• There are two numbers you need to know about climate change. The first is 51 billion. The other is zero.
• Fifty-one billion is how many tons of greenhouse gases the world typically adds to the atmosphere every year. Zero is what we need to aim for.
• This sounds difficult, because it will be. The world has never done anything quite this big. • Every country will need to change its ways.
But we can’t solve a problem like climate change without an honest accounting of how much we need to do and what obstacles we need to overcome.
• To sum up: We need to accomplish something gigantic we have never done before, much faster than we have ever done anything similar. To do it, we need lots of breakthroughs in science and engineering. We need to build a consensus that doesn’t exist and create public policies to push a transition that would not happen otherwise.
Bill Gates, How to Avoid a Climate Disaster
It’s a subtle, but very real shift.
In Bill Gates’ book How to Avoid a Climate Disaaster, Mr. Gates spends no time making the case that climate change is real. He just accepts that it is; and now our job is to avoid the catastrophic consequences of doing…not enough.
In other words, he treats the “debate” on whether or not climate change is real as over, and now he says “what shall we do about it?”. He writes: The earth is warming, it’s warming because of human activity, and the impact is bad and will get much worse. We have every reason to believe that at some point the impact will be catastrophic. …Despite the scientific uncertainties that remain, we understand enough to know that what’s coming will be bad.
I presented my synopsis of this book last Friday at the April, 2021 First Friday Book Synopsis (which was the beginning of our 24th year of monthly gatherings, by the way).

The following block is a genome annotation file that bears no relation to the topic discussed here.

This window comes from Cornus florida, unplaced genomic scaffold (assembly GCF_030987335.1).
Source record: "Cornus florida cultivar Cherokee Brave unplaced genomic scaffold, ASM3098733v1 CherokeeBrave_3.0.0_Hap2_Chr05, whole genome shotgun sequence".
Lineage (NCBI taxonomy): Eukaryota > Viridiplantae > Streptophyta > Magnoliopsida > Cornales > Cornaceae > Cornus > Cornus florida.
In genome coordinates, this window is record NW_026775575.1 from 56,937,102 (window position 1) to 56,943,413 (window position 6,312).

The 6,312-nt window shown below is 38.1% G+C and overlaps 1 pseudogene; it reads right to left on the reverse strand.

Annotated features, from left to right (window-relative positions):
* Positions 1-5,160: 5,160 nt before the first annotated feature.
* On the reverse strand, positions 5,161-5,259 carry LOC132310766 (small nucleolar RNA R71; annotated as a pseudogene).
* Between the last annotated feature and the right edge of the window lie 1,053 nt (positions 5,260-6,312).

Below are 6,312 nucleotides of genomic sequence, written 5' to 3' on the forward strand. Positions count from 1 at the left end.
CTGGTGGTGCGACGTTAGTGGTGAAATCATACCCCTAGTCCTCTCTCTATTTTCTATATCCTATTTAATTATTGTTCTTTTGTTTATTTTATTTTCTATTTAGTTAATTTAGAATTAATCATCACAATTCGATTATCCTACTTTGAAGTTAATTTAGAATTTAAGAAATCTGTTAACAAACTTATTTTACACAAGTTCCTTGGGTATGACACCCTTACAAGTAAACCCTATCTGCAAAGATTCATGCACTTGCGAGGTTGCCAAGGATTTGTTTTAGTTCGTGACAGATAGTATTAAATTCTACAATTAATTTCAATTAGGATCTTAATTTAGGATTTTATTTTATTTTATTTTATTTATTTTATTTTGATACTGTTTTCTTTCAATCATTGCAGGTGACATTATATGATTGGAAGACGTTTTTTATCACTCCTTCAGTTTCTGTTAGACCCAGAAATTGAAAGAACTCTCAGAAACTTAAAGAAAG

The recently-published book, How to Avoid a Climate Disaster: The Solutions We Have and the Breakthroughs We Need, has already received much discussion, and was #1 on the March, 2021 New York Times list of best-selling business books.
As always, in my synopses, I ask “what is the point?” of this book. Here is my answer for this book: Because of climate change, the climate, and thus the planet, is headed toward disaster; creating disaster for many, many people. We can still act. Here’s how.
And I ask “Why is this book worth our time?” Here are my three answers for this book:
#1 – This book is a comprehensive, yet readable, treatment of the climate challenges.
#2 – This book provides a hopeful strategy for action. Not easy; not quick; but hopeful.
#3 – This book will remind you that this is a world-wide challenge; a true international set of issues. We need to look at this very broad view with an open mind.
I always include a number of highlighted passages from the books I present. Here are the best of the highlighted passages I included in this synopsis:
• Everything I’ve learned about climate and technology makes me optimistic that we can invent them, deploy them, and, if we act fast enough, avoid a climate catastrophe.
• Eventually it sank in. The world needs to provide more energy so the poorest can thrive, but we need to provide that energy without releasing any more greenhouse gases. It wasn’t enough to deliver cheap, reliable energy for the poor. It also had to be clean.
• We need new tools for fighting climate change: zero-carbon ways to produce electricity, make things, grow food, keep our buildings cool and warm, and move people and goods around the world. And we need new seeds and other innovations to help the world’s poorest people—many of whom are smallholder farmers—adapt to a warmer climate. pg. 13